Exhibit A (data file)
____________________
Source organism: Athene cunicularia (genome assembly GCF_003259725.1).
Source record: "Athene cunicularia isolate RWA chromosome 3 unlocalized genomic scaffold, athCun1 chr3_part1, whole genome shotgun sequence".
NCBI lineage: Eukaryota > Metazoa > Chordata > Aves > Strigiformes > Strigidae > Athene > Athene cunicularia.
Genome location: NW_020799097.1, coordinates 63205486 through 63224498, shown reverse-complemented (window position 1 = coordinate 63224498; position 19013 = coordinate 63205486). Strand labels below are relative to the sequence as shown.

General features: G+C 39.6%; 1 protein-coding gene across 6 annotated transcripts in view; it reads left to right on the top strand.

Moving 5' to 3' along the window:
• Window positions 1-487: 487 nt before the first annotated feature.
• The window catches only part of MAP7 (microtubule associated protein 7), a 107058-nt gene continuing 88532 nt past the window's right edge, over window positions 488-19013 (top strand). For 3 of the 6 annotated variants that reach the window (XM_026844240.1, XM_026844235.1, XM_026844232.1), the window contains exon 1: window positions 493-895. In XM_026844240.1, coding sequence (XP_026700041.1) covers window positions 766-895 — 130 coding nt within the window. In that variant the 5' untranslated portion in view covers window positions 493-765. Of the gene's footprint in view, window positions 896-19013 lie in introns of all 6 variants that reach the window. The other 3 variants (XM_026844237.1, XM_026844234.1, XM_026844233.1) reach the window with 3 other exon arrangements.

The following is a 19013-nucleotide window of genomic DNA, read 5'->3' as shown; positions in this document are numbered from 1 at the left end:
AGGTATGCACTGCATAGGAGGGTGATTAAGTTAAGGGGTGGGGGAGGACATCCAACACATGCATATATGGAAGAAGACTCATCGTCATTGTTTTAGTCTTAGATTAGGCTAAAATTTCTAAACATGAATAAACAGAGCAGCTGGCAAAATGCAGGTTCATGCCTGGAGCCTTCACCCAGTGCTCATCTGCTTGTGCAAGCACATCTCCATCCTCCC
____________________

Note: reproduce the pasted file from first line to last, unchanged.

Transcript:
Source organism: Athene cunicularia (genome assembly GCF_003259725.1).
Source record: "Athene cunicularia isolate RWA chromosome 3 unlocalized genomic scaffold, athCun1 chr3_part1, whole genome shotgun sequence".
NCBI lineage: Eukaryota > Metazoa > Chordata > Aves > Strigiformes > Strigidae > Athene > Athene cunicularia.
Genome location: NW_020799097.1, coordinates 63205486 through 63224498, shown reverse-complemented (window position 1 = coordinate 63224498; position 19013 = coordinate 63205486). Strand labels below are relative to the sequence as shown.

General features: G+C 39.6%; 1 protein-coding gene across 6 annotated transcripts in view; it reads left to right on the top strand.

Moving 5' to 3' along the window:
• Window positions 1-487: 487 nt before the first annotated feature.
• The window catches only part of MAP7 (microtubule associated protein 7), a 107058-nt gene continuing 88532 nt past the window's right edge, over window positions 488-19013 (top strand). For 3 of the 6 annotated variants that reach the window (XM_026844240.1, XM_026844235.1, XM_026844232.1), the window contains exon 1: window positions 493-895. In XM_026844240.1, coding sequence (XP_026700041.1) covers window positions 766-895 — 130 coding nt within the window. In that variant the 5' untranslated portion in view covers window positions 493-765. Of the gene's footprint in view, window positions 896-19013 lie in introns of all 6 variants that reach the window. The other 3 variants (XM_026844237.1, XM_026844234.1, XM_026844233.1) reach the window with 3 other exon arrangements.

The following is a 19013-nucleotide window of genomic DNA, read 5'->3' as shown; positions in this document are numbered from 1 at the left end:
AGGTATGCACTGCATAGGAGGGTGATTAAGTTAAGGGGTGGGGGAGGACATCCAACACATGCATATATGGAAGAAGACTCATCGTCATTGTTTTAGTCTTAGATTAGGCTAAAATTTCTAAACATGAATAAACAGAGCAGCTGGCAAAATGCAGGTTCATGCCTGGAGCCTTCACCCAGTGCTCATCTGCTTGTGCAAGCACATCTCCATCCTCCC